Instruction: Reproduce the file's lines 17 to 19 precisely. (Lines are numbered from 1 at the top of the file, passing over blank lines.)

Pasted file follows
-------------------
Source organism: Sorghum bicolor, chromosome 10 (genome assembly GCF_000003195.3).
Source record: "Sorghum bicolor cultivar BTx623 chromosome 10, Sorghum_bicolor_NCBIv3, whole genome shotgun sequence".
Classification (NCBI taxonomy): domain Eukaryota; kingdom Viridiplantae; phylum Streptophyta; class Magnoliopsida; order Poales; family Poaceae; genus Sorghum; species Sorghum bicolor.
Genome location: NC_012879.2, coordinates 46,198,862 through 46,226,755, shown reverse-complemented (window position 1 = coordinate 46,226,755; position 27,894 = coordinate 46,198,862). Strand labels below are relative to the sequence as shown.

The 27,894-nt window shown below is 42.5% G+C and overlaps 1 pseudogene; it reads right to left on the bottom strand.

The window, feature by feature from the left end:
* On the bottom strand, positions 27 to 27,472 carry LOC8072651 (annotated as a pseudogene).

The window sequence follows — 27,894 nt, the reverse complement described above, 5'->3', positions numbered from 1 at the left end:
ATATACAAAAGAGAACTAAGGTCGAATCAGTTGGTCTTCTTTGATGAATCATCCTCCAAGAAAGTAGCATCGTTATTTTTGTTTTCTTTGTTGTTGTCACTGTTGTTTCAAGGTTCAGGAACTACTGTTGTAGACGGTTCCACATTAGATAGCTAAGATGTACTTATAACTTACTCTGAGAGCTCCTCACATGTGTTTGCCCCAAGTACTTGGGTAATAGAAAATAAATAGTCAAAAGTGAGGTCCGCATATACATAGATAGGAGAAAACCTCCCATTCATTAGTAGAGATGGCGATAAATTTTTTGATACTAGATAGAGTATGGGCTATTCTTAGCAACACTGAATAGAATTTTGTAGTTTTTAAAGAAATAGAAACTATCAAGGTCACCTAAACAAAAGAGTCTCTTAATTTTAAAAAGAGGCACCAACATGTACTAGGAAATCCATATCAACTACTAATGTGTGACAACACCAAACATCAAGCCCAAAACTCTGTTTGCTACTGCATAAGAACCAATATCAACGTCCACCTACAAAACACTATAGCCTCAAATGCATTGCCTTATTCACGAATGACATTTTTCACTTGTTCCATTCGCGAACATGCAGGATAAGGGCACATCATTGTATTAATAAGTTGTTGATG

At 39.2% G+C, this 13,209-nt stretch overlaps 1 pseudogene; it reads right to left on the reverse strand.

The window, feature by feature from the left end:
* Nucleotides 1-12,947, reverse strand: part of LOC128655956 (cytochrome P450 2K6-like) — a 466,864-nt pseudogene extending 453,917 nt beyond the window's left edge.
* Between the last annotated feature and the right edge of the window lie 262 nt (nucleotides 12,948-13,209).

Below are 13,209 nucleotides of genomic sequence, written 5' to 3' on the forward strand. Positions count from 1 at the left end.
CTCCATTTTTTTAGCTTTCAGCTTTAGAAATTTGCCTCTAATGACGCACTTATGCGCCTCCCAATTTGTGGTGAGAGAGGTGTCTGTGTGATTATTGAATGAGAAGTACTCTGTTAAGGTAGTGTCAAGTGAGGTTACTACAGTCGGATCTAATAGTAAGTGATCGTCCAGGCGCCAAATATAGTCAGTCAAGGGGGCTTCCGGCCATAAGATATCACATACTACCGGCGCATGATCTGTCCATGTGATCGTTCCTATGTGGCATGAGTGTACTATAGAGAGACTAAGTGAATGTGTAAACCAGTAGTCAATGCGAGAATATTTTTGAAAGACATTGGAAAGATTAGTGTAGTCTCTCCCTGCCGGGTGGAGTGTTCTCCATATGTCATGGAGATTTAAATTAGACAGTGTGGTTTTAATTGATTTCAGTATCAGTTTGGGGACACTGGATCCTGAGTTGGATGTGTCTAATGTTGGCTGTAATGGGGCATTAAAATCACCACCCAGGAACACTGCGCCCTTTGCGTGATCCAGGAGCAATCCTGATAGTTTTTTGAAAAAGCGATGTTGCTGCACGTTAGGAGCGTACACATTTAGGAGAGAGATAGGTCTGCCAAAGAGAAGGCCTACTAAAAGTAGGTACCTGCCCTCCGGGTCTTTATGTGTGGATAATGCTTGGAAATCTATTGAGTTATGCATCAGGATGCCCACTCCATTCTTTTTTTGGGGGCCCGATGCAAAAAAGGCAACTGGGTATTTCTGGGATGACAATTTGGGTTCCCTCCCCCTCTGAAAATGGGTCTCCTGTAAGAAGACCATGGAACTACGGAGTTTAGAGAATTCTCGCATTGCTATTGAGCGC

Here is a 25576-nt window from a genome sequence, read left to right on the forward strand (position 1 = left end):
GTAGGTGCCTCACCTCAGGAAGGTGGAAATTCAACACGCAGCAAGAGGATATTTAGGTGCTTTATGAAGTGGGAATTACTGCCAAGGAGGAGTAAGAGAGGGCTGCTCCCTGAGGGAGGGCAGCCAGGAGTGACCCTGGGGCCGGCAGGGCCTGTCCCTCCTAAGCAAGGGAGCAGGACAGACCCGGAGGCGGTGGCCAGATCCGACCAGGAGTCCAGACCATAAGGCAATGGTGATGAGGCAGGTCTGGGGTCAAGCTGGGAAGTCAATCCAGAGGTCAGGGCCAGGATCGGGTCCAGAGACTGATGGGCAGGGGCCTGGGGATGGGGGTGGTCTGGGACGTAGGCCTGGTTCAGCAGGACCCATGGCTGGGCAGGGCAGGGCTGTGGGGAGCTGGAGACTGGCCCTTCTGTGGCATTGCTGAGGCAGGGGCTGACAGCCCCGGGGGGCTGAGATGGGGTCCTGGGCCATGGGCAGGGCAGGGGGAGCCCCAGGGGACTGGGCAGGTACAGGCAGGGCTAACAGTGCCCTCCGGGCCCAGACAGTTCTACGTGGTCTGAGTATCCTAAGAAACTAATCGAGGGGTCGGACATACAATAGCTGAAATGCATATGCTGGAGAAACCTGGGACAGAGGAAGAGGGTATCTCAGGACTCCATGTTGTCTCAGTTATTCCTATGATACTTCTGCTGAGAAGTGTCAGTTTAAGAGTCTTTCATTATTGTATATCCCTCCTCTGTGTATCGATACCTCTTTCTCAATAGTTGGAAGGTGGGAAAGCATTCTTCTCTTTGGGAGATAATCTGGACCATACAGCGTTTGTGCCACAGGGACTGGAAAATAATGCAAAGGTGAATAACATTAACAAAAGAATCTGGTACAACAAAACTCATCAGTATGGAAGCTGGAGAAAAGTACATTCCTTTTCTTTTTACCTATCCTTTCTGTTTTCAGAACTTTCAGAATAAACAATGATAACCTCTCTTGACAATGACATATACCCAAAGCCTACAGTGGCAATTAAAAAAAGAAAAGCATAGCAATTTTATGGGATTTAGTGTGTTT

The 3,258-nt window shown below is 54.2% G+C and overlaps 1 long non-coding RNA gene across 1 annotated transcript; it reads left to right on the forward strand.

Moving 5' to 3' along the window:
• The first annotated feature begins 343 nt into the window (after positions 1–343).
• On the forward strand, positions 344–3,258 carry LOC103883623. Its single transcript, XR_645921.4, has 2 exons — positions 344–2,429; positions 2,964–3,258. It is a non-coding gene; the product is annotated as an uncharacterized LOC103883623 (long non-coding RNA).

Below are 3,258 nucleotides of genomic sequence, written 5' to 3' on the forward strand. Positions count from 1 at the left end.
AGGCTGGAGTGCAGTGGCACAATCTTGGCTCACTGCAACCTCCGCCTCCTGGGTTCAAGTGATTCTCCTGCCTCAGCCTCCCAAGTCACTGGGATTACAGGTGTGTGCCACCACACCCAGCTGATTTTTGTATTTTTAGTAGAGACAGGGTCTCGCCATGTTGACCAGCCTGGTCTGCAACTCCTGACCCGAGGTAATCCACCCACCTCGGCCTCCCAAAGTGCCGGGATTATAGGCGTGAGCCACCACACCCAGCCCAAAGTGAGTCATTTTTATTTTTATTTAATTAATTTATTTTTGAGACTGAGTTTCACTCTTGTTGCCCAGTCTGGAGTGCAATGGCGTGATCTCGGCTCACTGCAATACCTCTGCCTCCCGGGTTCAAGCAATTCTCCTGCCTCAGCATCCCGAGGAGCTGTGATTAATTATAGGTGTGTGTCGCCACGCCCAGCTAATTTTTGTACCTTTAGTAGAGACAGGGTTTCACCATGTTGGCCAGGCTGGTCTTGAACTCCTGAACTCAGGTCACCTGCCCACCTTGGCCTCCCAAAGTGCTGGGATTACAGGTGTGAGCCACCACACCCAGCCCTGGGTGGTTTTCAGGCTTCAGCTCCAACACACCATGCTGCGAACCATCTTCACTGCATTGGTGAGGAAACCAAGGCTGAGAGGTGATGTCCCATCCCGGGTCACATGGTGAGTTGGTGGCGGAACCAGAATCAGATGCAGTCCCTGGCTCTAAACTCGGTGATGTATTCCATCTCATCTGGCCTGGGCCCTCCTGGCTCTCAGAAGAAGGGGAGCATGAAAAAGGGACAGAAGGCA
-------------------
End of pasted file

GTAGGTGCCTCACCTCAGGAAGGTGGAAATTCAACACGCAGCAAGAGGATATTTAGGTGCTTTATGAAGTGGGAATTACTGCCAAGGAGGAGTAAGAGAGGGCTGCTCCCTGAGGGAGGGCAGCCAGGAGTGACCCTGGGGCCGGCAGGGCCTGTCCCTCCTAAGCAAGGGAGCAGGACAGACCCGGAGGCGGTGGCCAGATCCGACCAGGAGTCCAGACCATAAGGCAATGGTGATGAGGCAGGTCTGGGGTCAAGCTGGGAAGTCAATCCAGAGGTCAGGGCCAGGATCGGGTCCAGAGACTGATGGGCAGGGGCCTGGGGATGGGGGTGGTCTGGGACGTAGGCCTGGTTCAGCAGGACCCATGGCTGGGCAGGGCAGGGCTGTGGGGAGCTGGAGACTGGCCCTTCTGTGGCATTGCTGAGGCAGGGGCTGACAGCCCCGGGGGGCTGAGATGGGGTCCTGGGCCATGGGCAGGGCAGGGGGAGCCCCAGGGGACTGGGCAGGTACAGGCAGGGCTAACAGTGCCCTCCGGGCCCAGACAGTTCTACGTGGTCTGAGTATCCTAAGAAACTAATCGAGGGGTCGGACATACAATAGCTGAAATGCATATGCTGGAGAAACCTGGGACAGAGGAAGAGGGTATCTCAGGACTCCATGTTGTCTCAGTTATTCCTATGATACTTCTGCTGAGAAGTGTCAGTTTAAGAGTCTTTCATTATTGTATATCCCTCCTCTGTGTATCGATACCTCTTTCTCAATAGTTGGAAGGTGGGAAAGCATTCTTCTCTTTGGGAGATAATCTGGACCATACAGCGTTTGTGCCACAGGGACTGGAAAATAATGCAAAGGTGAATAACATTAACAAAAGAATCTGGTACAACAAAACTCATCAGTATGGAAGCTGGAGAAAAGTACATTCCTTTTCTTTTTACCTATCCTTTCTGTTTTCAGAACTTTCAGAATAAACAATGATAACCTCTCTTGACAATGACATATACCCAAAGCCTACAGTGGCAATTAAAAAAAGAAAAGCATAGCAATTTTATGGGATTTAGTGTGTTT

The 3,258-nt window shown below is 54.2% G+C and overlaps 1 long non-coding RNA gene across 1 annotated transcript; it reads left to right on the forward strand.

Moving 5' to 3' along the window: